SparkFun RFID Qwiic Reader

The SparkFun RFID Qwiic Reader is a simple I2C based RFID breakout board for the ID-3LA, ID-12LA, and ID-20LA readers. Simply plug a reader into the headers and use a Qwiic cable, then scan your 125kHz ID tag and the unique 32-bit ID will be shown on the screen. The unit comes with a read LED and buzzer, but don't worry, there is a jumper you can cut to disable the buzzer if you want. Utilizing our handy Qwiic system, no soldering is required to connect it to the rest of your system. However, we still have broken out 0.1"-spaced pins in case you prefer to use a breadboard.

Utilizing the onboard ATtiny84A, the Qwiic RFID takes the six byte ID tag of your 125kHz RFID card, attaches a time stamp to it, and puts it onto a stack that holds up to 20 unique RFID scans at a time. This information is easy to get at with some simple I2C commands.


The SparkFun Qwiic Connect System is an ecosystem of I2C sensors, actuators, shields and cables that make prototyping faster and less prone to error. All Qwiic-enabled boards use a common 1mm pitch, 4-pin JST connector. This reduces the amount of required PCB space, and polarized connections mean you can’t hook it up wrong.


Note: This product does not come with the RFID reader. Check below for compatible readers.

SparkFun RFID Qwiic Reader Product Help and Resources

SparkFun Qwiic RFID-IDXXLA Hookup Guide

March 14, 2019

The Qwiic RFID ID-XXLA is an I2C solution that pairs with the ID-LA modules: ID-3LA, the ID-12LA, or the ID-20LA, and utilizes 125kHz RFID chips. Let's take a look at the hardware used for this tutorial.

Build a Qwiic Jukebox that is Toddler Approved!

March 29, 2019

Follow this tutorial to build your own custom jukebox. Note, this is designed simple and tough for use primarily with toddlers. It's also a great introduction to SparkFun's Qwiic products!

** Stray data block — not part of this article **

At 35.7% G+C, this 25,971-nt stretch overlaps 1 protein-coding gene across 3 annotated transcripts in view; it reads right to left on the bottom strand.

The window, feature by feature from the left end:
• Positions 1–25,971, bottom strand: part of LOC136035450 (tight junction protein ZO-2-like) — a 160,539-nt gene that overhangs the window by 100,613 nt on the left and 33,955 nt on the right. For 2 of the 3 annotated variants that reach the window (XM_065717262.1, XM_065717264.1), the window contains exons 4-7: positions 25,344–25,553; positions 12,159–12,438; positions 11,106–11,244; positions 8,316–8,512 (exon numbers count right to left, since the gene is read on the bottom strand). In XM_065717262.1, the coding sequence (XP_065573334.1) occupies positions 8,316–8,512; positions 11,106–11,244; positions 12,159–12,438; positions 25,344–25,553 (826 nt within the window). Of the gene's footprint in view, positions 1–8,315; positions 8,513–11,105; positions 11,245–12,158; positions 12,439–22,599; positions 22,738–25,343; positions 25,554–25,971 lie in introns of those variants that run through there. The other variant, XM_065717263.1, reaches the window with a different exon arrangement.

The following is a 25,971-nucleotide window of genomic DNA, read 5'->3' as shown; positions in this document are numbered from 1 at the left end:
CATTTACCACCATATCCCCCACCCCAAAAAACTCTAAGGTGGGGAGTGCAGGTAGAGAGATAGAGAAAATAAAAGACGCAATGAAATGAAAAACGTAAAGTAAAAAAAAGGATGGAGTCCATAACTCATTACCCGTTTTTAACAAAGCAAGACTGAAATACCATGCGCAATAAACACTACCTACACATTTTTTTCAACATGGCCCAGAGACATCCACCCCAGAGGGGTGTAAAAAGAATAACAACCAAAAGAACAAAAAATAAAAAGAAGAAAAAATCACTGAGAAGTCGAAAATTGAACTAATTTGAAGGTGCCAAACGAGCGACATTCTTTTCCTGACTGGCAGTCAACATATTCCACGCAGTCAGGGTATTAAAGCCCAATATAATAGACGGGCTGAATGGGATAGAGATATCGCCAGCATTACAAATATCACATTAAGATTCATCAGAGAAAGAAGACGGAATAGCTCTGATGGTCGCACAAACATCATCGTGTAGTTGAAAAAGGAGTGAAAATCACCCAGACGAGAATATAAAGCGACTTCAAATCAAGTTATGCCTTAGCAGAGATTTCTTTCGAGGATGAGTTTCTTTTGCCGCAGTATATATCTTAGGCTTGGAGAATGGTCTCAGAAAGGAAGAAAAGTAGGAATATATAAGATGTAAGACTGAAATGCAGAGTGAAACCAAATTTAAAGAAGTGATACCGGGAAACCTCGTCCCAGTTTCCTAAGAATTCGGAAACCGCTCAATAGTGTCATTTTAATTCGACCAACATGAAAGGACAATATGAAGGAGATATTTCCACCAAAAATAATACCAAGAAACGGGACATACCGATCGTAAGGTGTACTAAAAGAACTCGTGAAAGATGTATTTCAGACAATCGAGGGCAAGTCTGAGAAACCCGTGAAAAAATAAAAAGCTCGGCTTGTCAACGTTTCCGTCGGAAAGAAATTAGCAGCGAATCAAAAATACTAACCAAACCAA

Core Skill: Programming

If a board needs code or communicates somehow, you're going to need to know how to program or interface with it. The programming skill is all about communication and code.

2 Programming

Skill Level: Rookie - You will need a better fundamental understand of what code is, and how it works. You will be using beginner-level software and development tools like Arduino. You will be dealing directly with code, but numerous examples and libraries are available. Sensors or shields will communicate with serial or TTL.
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Core Skill: Electrical Prototyping

If it requires power, you need to know how much, what all the pins do, and how to hook it up. You may need to reference datasheets, schematics, and know the ins and outs of electronics.

2 Electrical Prototyping

Skill Level: Rookie - You may be required to know a bit more about the component, such as orientation, or how to hook it up, in addition to power requirements. You will need to understand polarized components.
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Comments

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  • One odd thing about the tag numbers and the coding, the tags are decimal bytes put together as a string. They are not the decimal conversion from the hex tag.

    Note: tempTag is a byte of data from this card.

    tagID += String(tempTag); This should be: tagID += String(tempTag, HEX);

    But if the dec byte is less than 16, then you don't get 0F hex for 15 decimal you get F. So when it should be 3500A254D2, you get 350A254D2.

    The fix is to check tempTag for less than 16 then add a 0 to make it a two char hex else convert as shown above.

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